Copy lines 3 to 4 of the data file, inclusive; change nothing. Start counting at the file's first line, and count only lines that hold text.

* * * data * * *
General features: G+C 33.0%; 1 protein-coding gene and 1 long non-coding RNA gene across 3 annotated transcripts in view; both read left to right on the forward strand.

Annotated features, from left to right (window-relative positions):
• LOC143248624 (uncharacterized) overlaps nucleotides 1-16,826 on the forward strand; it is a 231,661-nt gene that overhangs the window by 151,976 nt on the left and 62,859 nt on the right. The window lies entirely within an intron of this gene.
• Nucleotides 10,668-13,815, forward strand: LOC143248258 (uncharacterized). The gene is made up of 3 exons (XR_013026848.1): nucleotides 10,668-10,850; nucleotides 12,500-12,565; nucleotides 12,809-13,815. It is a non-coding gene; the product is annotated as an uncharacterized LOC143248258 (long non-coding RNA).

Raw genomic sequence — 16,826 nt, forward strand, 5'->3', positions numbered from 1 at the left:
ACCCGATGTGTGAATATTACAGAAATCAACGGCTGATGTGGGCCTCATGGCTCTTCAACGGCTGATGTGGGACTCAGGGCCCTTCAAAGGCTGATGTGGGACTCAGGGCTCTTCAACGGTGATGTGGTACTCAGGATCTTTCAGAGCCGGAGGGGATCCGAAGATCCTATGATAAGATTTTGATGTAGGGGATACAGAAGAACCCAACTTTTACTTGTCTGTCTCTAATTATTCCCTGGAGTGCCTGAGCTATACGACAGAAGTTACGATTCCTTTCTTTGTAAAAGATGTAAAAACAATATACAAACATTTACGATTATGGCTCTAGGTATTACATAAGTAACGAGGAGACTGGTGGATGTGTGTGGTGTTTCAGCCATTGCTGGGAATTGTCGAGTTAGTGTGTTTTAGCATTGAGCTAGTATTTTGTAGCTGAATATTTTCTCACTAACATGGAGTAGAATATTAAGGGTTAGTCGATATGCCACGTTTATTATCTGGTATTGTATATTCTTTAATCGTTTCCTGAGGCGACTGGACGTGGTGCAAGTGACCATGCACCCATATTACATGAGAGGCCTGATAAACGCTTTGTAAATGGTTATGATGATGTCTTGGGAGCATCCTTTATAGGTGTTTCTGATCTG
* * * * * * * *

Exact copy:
• LOC143248624 (uncharacterized) overlaps nucleotides 1-16,826 on the forward strand; it is a 231,661-nt gene that overhangs the window by 151,976 nt on the left and 62,859 nt on the right. The window lies entirely within an intron of this gene.
• Nucleotides 10,668-13,815, forward strand: LOC143248258 (uncharacterized). The gene is made up of 3 exons (XR_013026848.1): nucleotides 10,668-10,850; nucleotides 12,500-12,565; nucleotides 12,809-13,815. It is a non-coding gene; the product is annotated as an uncharacterized LOC143248258 (long non-coding RNA).